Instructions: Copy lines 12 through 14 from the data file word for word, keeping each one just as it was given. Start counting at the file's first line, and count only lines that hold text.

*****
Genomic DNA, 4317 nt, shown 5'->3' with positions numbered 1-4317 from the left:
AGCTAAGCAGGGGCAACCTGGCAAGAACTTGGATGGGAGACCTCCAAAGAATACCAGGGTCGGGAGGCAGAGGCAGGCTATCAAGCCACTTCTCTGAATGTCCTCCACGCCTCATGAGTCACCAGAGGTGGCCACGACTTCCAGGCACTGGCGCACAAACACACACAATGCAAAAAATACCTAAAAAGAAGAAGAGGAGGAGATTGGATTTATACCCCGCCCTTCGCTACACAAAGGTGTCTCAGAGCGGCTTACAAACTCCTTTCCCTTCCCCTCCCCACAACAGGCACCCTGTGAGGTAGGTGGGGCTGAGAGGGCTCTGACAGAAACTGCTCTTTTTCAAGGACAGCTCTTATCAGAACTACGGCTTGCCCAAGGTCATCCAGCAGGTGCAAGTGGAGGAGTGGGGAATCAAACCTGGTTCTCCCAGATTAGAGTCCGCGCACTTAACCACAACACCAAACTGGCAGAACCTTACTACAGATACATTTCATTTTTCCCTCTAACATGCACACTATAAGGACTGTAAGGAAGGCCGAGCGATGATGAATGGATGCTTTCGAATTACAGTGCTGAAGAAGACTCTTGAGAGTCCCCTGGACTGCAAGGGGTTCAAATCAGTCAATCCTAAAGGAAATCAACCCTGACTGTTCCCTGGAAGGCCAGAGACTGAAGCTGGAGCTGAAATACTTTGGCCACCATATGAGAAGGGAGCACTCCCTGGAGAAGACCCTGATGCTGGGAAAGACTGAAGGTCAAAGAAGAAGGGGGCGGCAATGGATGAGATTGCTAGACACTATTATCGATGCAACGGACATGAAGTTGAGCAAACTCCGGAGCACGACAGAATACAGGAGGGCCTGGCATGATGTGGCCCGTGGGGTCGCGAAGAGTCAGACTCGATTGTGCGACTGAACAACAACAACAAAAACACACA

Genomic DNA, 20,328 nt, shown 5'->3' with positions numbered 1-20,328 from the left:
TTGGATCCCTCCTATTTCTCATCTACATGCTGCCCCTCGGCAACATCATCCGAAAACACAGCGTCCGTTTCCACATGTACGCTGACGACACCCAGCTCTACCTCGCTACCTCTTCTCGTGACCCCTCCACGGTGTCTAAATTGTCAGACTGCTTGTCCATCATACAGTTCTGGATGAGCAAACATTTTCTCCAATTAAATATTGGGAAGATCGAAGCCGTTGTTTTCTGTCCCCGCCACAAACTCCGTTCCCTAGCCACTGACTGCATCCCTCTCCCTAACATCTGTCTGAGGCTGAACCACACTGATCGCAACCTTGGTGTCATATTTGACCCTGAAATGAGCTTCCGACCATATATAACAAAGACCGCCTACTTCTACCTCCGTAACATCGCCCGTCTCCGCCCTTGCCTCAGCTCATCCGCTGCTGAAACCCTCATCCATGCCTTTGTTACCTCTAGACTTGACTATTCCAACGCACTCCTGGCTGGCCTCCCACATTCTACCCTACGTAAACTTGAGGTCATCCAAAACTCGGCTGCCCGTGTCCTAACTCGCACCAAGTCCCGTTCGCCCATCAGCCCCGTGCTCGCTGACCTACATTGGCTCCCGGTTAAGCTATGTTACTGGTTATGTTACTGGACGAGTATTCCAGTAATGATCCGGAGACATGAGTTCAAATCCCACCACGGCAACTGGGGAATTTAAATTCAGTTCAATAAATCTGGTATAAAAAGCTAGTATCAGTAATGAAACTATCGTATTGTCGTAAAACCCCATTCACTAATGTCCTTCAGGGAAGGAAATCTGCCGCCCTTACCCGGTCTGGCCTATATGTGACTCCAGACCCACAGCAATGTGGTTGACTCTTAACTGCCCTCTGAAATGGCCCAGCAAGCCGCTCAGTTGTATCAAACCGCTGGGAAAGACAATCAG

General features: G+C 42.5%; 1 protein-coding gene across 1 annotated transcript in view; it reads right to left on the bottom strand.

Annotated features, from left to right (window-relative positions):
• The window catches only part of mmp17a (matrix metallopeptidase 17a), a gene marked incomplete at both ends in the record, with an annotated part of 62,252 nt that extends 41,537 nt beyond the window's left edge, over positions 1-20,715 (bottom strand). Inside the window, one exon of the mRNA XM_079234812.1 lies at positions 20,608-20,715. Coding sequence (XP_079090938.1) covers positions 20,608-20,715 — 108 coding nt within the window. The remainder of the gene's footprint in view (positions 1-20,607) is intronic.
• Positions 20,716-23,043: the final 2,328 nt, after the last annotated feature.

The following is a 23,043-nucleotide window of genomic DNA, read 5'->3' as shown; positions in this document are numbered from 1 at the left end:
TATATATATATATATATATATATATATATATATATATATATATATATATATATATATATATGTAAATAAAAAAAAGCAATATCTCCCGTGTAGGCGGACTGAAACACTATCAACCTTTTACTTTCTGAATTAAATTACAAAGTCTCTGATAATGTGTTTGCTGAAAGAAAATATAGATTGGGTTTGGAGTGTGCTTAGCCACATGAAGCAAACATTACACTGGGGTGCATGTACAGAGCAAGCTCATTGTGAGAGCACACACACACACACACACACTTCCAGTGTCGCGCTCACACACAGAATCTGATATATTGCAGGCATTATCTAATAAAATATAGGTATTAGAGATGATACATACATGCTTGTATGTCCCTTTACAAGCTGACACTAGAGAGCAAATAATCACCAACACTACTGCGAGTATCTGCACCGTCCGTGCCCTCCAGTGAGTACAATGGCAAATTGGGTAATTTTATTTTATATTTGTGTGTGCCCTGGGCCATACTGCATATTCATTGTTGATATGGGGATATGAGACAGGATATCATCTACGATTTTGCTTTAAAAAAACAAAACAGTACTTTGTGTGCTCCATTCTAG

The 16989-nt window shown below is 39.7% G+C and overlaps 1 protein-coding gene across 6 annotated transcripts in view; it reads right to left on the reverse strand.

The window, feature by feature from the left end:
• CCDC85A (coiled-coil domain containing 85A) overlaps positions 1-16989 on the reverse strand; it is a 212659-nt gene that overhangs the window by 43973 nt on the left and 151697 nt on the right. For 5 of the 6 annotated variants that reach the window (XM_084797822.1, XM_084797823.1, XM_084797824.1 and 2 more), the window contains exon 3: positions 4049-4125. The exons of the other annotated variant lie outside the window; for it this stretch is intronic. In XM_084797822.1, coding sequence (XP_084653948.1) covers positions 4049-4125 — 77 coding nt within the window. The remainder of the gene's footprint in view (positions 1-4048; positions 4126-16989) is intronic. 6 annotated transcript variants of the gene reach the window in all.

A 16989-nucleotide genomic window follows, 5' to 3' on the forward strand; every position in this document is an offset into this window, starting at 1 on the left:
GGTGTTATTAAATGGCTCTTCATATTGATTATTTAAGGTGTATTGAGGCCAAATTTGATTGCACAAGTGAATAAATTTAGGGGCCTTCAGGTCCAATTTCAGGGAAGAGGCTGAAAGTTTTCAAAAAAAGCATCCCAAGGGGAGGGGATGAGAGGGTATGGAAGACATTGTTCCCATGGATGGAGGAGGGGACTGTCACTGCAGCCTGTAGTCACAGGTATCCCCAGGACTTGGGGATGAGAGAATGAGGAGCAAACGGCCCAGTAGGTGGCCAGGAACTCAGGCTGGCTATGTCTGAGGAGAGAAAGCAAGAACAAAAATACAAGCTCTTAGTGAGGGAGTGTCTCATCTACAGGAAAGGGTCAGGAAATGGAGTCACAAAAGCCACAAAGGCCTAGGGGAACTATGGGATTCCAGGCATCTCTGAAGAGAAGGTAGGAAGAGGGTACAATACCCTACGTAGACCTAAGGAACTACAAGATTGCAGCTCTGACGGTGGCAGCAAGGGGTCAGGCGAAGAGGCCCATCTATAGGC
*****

The window, feature by feature from the left end:
• CCDC85A (coiled-coil domain containing 85A) overlaps positions 1-16989 on the reverse strand; it is a 212659-nt gene that overhangs the window by 43973 nt on the left and 151697 nt on the right. For 5 of the 6 annotated variants that reach the window (XM_084797822.1, XM_084797823.1, XM_084797824.1 and 2 more), the window contains exon 3: positions 4049-4125. The exons of the other annotated variant lie outside the window; for it this stretch is intronic. In XM_084797822.1, coding sequence (XP_084653948.1) covers positions 4049-4125 — 77 coding nt within the window. The remainder of the gene's footprint in view (positions 1-4048; positions 4126-16989) is intronic. 6 annotated transcript variants of the gene reach the window in all.

A 16989-nucleotide genomic window follows, 5' to 3' on the forward strand; every position in this document is an offset into this window, starting at 1 on the left: